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Urban emergency department overcrowding: defining the problem and eliminating misconceptions


Study Objective — To develop an operational definition and a parsimonious list of postulated determinants for urban emergency department (ED) overcrowding.

Methods — A panel was formed from clinical and administrative experts in pre-hospital, ED and hospital domains. Key studies and reports were reviewed in advance by panel members, an experienced health services researcher facilitated the panel's discussions, and a formal content analysis of audiotaped recordings was conducted.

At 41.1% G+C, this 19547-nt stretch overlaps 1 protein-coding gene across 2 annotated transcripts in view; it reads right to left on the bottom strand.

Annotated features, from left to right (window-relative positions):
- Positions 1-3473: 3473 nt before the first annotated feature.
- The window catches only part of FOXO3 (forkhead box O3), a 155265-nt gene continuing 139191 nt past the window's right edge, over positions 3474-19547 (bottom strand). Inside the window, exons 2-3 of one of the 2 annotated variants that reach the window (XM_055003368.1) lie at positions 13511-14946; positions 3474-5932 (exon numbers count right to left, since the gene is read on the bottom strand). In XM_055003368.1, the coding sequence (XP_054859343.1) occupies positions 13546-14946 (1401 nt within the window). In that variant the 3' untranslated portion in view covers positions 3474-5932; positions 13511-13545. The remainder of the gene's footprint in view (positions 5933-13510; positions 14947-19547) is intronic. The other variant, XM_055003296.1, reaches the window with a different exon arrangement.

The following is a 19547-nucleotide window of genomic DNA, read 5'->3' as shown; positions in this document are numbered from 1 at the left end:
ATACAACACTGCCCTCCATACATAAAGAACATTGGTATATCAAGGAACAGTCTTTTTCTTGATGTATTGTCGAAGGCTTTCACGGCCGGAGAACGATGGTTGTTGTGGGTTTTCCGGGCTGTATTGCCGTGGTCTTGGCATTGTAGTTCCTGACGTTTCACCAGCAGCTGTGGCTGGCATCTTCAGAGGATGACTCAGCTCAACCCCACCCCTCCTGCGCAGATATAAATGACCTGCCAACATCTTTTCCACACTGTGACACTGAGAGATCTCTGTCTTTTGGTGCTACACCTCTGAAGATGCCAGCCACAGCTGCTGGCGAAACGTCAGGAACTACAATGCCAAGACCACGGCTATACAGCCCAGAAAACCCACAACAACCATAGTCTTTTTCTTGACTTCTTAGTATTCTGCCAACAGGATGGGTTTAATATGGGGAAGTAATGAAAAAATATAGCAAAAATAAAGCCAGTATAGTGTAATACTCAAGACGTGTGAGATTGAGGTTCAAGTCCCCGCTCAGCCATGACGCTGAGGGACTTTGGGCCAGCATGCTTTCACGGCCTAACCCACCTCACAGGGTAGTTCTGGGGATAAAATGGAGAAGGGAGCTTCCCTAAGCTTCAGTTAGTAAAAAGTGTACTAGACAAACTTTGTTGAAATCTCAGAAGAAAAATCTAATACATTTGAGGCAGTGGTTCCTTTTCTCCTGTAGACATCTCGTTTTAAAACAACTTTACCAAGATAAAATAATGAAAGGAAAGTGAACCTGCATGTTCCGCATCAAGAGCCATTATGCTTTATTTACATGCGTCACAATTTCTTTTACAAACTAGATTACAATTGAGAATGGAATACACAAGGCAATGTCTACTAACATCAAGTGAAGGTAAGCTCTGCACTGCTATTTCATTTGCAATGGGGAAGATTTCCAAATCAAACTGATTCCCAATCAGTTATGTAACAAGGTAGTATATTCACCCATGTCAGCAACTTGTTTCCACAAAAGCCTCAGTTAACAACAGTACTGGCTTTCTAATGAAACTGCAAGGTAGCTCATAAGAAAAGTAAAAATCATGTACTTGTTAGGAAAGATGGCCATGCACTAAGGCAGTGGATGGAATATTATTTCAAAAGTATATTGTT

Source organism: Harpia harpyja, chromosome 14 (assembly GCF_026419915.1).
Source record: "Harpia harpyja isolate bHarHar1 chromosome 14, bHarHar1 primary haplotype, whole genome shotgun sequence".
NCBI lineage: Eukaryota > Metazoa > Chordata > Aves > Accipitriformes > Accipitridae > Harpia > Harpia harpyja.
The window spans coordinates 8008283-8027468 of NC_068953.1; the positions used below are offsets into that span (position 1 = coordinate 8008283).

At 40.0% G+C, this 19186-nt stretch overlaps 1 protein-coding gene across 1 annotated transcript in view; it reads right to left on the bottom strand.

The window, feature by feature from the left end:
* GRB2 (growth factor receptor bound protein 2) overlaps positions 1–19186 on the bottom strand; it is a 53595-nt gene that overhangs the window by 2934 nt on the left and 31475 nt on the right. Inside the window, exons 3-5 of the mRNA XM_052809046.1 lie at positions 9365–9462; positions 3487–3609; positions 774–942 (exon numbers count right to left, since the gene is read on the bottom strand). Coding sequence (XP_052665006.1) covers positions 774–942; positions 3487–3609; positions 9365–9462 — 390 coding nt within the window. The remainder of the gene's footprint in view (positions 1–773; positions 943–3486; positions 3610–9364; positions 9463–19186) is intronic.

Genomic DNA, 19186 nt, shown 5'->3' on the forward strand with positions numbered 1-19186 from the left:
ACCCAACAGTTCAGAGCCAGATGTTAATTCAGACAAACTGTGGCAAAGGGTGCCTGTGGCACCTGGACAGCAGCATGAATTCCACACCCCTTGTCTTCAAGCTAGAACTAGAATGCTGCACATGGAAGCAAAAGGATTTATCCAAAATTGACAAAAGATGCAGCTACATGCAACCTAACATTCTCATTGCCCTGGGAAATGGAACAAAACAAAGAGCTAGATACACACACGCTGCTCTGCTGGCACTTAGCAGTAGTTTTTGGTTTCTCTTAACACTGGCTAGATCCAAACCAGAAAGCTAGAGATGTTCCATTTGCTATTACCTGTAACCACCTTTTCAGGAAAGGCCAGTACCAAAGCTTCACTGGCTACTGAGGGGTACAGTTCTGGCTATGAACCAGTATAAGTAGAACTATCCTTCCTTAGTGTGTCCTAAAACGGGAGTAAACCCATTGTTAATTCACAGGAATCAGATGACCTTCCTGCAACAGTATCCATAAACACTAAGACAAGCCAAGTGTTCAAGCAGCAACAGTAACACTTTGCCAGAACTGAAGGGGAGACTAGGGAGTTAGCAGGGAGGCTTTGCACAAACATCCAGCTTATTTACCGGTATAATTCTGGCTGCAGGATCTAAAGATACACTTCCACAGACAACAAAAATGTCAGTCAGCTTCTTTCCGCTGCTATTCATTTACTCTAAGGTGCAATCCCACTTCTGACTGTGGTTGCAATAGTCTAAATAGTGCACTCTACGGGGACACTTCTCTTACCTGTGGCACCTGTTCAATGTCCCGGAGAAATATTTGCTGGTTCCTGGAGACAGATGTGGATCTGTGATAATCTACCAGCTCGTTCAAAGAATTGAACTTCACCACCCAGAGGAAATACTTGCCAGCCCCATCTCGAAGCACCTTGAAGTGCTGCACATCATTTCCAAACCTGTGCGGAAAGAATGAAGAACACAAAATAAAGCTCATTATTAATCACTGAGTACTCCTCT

Results — The panel considered community, patient, ED and hospital determinants of overcrowding. Of 46 factors postulated in the literature, 21 were not retained by the experts as potentially important determinants of overcrowding. Factors not retained included access to primary care services and seasonal influenza outbreaks. Key determinants retained included admitted patients awaiting beds and patient characteristics. Ambulance diversion was considered to be an appropriate operational definition and proxy measure of ED overcrowding.

Conclusion — These results help to clarify the conceptual framework around ED overcrowding, and may provide a guide for future research. The relative importance of the determinants must be assessed by prospective studies.



Schull MJ, Slaughter PM, Redelmeier DA. CJEM. 2002; 4(2):76-83.

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